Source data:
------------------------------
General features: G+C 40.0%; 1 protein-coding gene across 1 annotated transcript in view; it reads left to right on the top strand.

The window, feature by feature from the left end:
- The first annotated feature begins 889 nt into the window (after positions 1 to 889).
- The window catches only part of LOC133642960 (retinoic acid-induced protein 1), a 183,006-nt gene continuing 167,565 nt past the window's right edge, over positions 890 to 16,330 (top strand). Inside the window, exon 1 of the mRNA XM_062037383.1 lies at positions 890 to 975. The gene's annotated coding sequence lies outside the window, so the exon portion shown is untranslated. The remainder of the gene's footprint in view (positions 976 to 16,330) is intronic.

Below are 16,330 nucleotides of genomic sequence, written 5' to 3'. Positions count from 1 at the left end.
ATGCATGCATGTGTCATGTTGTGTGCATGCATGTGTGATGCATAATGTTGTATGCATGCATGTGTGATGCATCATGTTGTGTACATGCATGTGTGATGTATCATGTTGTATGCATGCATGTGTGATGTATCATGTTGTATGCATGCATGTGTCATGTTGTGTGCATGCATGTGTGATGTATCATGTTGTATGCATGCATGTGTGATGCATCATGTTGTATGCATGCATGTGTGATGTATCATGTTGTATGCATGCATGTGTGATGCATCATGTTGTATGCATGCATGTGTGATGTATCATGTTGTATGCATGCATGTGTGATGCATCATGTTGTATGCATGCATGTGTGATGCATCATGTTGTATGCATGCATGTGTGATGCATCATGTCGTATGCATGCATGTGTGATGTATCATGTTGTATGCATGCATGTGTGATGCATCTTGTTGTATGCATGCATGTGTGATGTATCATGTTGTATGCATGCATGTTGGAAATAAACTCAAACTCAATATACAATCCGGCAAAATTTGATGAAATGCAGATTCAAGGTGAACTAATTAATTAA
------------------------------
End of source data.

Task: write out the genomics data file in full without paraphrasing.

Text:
General features: G+C 40.0%; 1 protein-coding gene across 1 annotated transcript in view; it reads left to right on the top strand.

The window, feature by feature from the left end:
- The first annotated feature begins 889 nt into the window (after positions 1 to 889).
- The window catches only part of LOC133642960 (retinoic acid-induced protein 1), a 183,006-nt gene continuing 167,565 nt past the window's right edge, over positions 890 to 16,330 (top strand). Inside the window, exon 1 of the mRNA XM_062037383.1 lies at positions 890 to 975. The gene's annotated coding sequence lies outside the window, so the exon portion shown is untranslated. The remainder of the gene's footprint in view (positions 976 to 16,330) is intronic.

Below are 16,330 nucleotides of genomic sequence, written 5' to 3'. Positions count from 1 at the left end.
ATGCATGCATGTGTCATGTTGTGTGCATGCATGTGTGATGCATAATGTTGTATGCATGCATGTGTGATGCATCATGTTGTGTACATGCATGTGTGATGTATCATGTTGTATGCATGCATGTGTGATGTATCATGTTGTATGCATGCATGTGTCATGTTGTGTGCATGCATGTGTGATGTATCATGTTGTATGCATGCATGTGTGATGCATCATGTTGTATGCATGCATGTGTGATGTATCATGTTGTATGCATGCATGTGTGATGCATCATGTTGTATGCATGCATGTGTGATGTATCATGTTGTATGCATGCATGTGTGATGCATCATGTTGTATGCATGCATGTGTGATGCATCATGTTGTATGCATGCATGTGTGATGCATCATGTCGTATGCATGCATGTGTGATGTATCATGTTGTATGCATGCATGTGTGATGCATCTTGTTGTATGCATGCATGTGTGATGTATCATGTTGTATGCATGCATGTTGGAAATAAACTCAAACTCAATATACAATCCGGCAAAATTTGATGAAATGCAGATTCAAGGTGAACTAATTAATTAA